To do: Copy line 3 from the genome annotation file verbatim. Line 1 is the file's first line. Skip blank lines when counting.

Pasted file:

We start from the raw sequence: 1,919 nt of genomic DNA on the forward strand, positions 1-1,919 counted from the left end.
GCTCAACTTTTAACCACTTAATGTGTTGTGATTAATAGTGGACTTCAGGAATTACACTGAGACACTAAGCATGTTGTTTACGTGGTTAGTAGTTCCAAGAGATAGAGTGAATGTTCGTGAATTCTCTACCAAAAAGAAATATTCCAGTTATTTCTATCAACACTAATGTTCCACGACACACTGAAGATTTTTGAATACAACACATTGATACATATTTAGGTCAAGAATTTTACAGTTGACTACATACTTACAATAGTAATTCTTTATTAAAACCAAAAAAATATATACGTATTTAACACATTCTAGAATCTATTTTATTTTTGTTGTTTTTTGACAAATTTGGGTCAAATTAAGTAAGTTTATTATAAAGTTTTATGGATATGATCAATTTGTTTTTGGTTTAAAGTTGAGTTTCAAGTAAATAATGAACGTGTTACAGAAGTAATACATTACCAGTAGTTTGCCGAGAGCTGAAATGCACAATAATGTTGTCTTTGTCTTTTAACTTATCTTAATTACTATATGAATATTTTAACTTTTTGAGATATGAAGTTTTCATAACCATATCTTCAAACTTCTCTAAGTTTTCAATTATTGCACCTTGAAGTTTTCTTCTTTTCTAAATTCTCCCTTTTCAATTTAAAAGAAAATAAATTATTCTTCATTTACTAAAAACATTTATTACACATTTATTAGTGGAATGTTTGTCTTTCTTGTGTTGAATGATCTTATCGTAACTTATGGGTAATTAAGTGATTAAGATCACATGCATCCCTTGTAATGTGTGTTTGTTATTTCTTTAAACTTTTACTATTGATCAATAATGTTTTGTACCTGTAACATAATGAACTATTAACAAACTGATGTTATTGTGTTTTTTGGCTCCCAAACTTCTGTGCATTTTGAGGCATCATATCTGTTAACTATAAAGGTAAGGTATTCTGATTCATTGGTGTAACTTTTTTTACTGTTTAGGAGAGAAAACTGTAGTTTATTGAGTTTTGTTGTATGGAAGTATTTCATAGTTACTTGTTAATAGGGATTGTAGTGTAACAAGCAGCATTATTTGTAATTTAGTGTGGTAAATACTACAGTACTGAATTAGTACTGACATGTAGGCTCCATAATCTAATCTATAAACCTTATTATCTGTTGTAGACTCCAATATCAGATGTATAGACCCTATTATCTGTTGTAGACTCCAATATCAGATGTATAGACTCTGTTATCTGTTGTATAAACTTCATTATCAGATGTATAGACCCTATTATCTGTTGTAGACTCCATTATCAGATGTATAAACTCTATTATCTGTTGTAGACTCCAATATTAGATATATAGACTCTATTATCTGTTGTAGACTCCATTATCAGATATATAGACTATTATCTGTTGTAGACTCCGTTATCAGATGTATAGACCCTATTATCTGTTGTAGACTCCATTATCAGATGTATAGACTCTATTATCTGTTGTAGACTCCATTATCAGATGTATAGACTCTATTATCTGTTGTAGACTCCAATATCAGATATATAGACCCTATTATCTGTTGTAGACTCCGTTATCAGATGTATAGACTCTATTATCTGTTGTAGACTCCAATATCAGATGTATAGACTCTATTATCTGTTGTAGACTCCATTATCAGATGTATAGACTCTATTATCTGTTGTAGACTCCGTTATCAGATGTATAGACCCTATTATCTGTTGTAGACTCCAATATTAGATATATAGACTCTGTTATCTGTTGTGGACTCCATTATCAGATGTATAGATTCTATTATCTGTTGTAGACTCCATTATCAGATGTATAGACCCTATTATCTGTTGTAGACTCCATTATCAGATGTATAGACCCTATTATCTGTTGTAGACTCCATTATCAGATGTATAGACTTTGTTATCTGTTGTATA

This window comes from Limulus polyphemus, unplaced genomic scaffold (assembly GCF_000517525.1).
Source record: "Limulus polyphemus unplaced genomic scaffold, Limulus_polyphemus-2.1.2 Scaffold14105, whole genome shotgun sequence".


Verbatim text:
This window comes from Limulus polyphemus, unplaced genomic scaffold (assembly GCF_000517525.1).